Holzner's book

Discussion in 'XML' started by steve.cpp, Oct 12, 2009.

  1. steve.cpp

    steve.cpp Guest

    Hi,
    I had a question about an example in Holzner's "XML: A Beginner's
    Guide." I have to learn XML quickly and picked up Holzner's book
    based on some colleagues advice, as well as on some online reviews. I
    have minimal experience with XML, or with JavaScript, so apologies if
    this is too easy.

    He has the following code posted as an example:

    <html>
    <head>
    <title>
    Retrieving data from an XML document.
    </title>
    <xml id="firstXML" src="hello.xml"></xml>
    <script language="JavaScript">
    function getData()
    {
    xmldoc = document.all("firstXML").XMLDocument;

    nodeDoc = xmldoc.documentElement;
    nodeGreeting = nodeDoc.firstChild;

    outputMessage = "Greeting: " +
    nodeGreeting.firstChild.nodeValue;
    message.innerHTML=outputMessage;
    }
    </script>
    </head>

    <body>
    <center>
    <h1>
    Retrieving data from an XML document.
    </h1>

    <div id="message"></DIV>
    <p>
    <input type="button" value="Read the greeting."
    onclick="getData()">
    </center>
    </body>
    </html>

    When I enter this same code and load the page using Firefox on a Linux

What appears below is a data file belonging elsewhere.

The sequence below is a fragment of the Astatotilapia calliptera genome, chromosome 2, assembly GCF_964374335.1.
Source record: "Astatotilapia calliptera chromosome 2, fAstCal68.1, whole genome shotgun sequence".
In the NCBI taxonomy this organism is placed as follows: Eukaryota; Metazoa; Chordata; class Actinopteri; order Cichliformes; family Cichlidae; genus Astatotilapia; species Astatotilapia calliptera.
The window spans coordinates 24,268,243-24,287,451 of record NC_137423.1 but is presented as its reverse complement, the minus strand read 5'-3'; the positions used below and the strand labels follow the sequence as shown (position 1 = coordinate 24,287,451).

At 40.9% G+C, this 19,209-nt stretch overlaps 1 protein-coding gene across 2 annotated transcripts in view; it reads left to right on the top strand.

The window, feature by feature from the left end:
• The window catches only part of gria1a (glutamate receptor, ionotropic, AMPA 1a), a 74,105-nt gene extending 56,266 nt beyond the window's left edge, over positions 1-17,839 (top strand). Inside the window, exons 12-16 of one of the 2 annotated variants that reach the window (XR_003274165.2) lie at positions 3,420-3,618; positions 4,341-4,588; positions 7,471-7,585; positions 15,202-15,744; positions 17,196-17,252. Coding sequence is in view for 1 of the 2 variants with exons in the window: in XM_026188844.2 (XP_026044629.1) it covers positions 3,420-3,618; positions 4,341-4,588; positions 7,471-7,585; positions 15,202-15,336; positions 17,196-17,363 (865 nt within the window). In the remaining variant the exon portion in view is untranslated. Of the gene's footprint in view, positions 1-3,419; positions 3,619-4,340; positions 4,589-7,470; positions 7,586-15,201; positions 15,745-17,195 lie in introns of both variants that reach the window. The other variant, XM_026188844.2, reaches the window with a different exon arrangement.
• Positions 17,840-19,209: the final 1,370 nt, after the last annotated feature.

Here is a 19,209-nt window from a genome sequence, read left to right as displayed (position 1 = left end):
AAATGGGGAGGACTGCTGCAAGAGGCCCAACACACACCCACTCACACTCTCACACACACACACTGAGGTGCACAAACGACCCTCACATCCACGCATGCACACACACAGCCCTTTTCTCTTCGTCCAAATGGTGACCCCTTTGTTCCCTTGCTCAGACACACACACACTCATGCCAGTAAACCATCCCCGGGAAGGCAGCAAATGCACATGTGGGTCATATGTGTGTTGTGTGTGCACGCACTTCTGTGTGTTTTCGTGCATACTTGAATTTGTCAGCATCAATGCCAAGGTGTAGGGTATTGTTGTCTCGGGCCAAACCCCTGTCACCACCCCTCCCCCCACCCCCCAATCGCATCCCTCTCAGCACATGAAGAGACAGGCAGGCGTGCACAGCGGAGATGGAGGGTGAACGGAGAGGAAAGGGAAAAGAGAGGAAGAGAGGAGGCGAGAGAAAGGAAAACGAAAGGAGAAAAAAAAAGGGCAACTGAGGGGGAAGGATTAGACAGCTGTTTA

machine, I click the "Read the greeting button, nothing appears in the
    web page, when "Greeting: Hello from XML" should appear.

    When I open the error console and try the button again, it indicates
    that xmldoc is undefined:

    xmldoc = document.all("firstXML").XMLDocument;

    I don't have any JavaScript books and the local Barnes & Noble didn't
    have any in stock so I did some quick searching and found that I
    should use "getElementById" instead.

    I tried that and had the same results:

    xmldoc = document.getElementById
    ("firstXML").XMLDocument;

    I tried a few other things but again the same result. I tried the
    original code on a Windows box using IE and the code works as
    described.

    Is there a workaround to getting xmldoc defined correctly with Firefox?
     
    steve.cpp, Oct 12, 2009
    #1
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  2. I don't think the <xml> tag is standard HTML...
     
    Joe Kesselman, Oct 13, 2009
    #2
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  3. Joe Kesselman schrieb:
    > I don't think the <xml> tag is standard HTML...


    It's a proprietary thing by Microsoft.

    The XML spec reads (<http://www.w3.org/TR/REC-xml/#sec-common-syn>):

    > Names beginning with the string "xml", or with any string which would match (('X'|'x') ('M'|'m') ('L'|'l')), are reserved for standardization in this or future versions of this specification.


    So an element type xml (<xml id="firstXML" src="hello.xml"></xml>) is
    not allowed in XML-based languages. The code quoted by the OP, however,
    looks like some HTMLish tag soup. But, well...

    --
    Johannes Koch
    In te domine speravi; non confundar in aeternum.
    (Te Deum, 4th cent.)
     
    Johannes Koch, Oct 13, 2009
    #3
  4. steve.cpp wrote:

    > <html>
    > <head>